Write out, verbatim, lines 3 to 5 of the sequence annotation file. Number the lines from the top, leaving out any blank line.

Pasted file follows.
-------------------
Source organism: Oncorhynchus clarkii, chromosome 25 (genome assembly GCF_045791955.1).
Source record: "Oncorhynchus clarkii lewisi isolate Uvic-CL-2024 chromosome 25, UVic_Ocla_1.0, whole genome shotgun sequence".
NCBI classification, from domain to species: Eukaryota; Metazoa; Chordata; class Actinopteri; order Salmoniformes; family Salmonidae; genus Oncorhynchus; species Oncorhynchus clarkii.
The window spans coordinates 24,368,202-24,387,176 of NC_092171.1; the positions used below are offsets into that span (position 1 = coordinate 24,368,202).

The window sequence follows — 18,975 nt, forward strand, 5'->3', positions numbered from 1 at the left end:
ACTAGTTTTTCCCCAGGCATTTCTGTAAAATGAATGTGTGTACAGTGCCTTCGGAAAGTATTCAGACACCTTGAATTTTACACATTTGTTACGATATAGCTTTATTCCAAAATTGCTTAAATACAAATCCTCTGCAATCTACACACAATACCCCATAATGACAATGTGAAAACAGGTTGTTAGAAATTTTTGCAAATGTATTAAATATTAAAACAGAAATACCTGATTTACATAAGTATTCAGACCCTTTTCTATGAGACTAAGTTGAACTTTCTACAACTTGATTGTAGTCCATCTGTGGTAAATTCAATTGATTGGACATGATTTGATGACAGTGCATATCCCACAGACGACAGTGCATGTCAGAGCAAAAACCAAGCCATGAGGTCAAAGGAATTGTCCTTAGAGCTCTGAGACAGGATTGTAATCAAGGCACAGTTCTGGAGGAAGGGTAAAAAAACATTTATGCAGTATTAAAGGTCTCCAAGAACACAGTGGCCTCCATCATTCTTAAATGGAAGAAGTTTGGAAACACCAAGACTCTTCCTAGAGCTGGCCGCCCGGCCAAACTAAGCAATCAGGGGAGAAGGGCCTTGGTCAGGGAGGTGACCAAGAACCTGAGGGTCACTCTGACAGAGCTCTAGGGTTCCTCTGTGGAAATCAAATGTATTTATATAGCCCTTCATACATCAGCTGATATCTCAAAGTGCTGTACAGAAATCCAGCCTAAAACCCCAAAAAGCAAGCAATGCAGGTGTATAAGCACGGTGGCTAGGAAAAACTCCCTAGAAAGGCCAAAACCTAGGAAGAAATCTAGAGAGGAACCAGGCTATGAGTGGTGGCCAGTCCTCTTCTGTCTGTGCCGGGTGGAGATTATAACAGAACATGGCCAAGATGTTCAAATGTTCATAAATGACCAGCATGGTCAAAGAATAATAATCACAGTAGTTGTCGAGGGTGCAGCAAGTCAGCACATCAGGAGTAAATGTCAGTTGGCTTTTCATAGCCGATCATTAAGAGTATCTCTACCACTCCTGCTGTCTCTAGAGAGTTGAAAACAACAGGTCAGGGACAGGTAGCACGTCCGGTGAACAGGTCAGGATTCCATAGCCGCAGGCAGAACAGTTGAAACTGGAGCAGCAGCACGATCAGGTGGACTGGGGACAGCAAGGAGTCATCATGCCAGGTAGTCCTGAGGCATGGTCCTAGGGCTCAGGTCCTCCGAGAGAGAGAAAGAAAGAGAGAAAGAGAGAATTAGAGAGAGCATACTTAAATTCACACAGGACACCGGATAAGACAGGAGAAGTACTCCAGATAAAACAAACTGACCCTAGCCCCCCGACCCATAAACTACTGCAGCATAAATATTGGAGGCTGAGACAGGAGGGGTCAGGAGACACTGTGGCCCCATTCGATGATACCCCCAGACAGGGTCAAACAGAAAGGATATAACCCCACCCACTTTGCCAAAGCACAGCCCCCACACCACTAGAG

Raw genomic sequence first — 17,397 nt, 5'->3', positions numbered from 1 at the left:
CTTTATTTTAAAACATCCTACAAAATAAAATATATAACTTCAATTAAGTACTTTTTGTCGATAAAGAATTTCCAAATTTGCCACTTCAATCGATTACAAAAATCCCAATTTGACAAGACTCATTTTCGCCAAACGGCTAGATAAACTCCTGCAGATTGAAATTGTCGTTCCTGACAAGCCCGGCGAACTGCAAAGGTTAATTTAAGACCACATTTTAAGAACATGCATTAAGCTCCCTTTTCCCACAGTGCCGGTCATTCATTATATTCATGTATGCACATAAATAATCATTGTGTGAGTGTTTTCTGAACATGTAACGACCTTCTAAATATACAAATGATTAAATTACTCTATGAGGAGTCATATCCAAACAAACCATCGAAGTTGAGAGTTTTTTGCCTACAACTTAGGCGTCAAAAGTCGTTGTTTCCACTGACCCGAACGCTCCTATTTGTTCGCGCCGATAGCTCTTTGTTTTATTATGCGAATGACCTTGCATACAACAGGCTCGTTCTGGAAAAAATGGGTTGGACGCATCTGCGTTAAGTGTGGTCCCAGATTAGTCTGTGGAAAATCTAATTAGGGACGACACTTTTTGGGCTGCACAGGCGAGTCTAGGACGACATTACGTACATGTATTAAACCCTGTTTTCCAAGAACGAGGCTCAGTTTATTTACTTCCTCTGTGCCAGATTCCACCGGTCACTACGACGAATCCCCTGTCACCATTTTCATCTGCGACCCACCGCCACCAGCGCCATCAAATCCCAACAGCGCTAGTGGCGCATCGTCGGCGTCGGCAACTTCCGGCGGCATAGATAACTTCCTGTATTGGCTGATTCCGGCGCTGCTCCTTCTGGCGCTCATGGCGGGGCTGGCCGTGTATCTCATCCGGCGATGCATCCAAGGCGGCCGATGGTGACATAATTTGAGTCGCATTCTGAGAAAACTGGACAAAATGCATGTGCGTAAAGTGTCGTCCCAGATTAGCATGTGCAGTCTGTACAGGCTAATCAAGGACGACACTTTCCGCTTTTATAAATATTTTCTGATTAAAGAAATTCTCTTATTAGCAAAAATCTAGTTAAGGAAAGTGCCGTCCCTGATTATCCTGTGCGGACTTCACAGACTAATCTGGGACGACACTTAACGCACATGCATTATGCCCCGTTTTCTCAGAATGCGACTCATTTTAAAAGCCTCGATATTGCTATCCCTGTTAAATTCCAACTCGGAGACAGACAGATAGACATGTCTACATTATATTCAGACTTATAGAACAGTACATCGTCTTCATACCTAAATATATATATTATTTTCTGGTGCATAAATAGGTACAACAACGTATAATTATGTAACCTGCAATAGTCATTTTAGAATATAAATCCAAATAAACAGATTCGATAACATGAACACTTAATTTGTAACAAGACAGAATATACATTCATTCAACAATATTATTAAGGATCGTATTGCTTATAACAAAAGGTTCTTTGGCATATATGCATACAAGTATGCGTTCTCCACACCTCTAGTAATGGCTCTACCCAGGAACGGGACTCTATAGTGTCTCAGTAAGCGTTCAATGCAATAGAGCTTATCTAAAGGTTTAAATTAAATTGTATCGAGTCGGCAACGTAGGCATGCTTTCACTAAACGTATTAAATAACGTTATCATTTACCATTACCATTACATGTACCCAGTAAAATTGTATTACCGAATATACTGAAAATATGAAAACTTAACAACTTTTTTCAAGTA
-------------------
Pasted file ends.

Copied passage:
NCBI classification, from domain to species: Eukaryota; Metazoa; Chordata; class Actinopteri; order Salmoniformes; family Salmonidae; genus Oncorhynchus; species Oncorhynchus clarkii.
The window spans coordinates 24,368,202-24,387,176 of NC_092171.1; the positions used below are offsets into that span (position 1 = coordinate 24,368,202).

The window sequence follows — 18,975 nt, forward strand, 5'->3', positions numbered from 1 at the left end: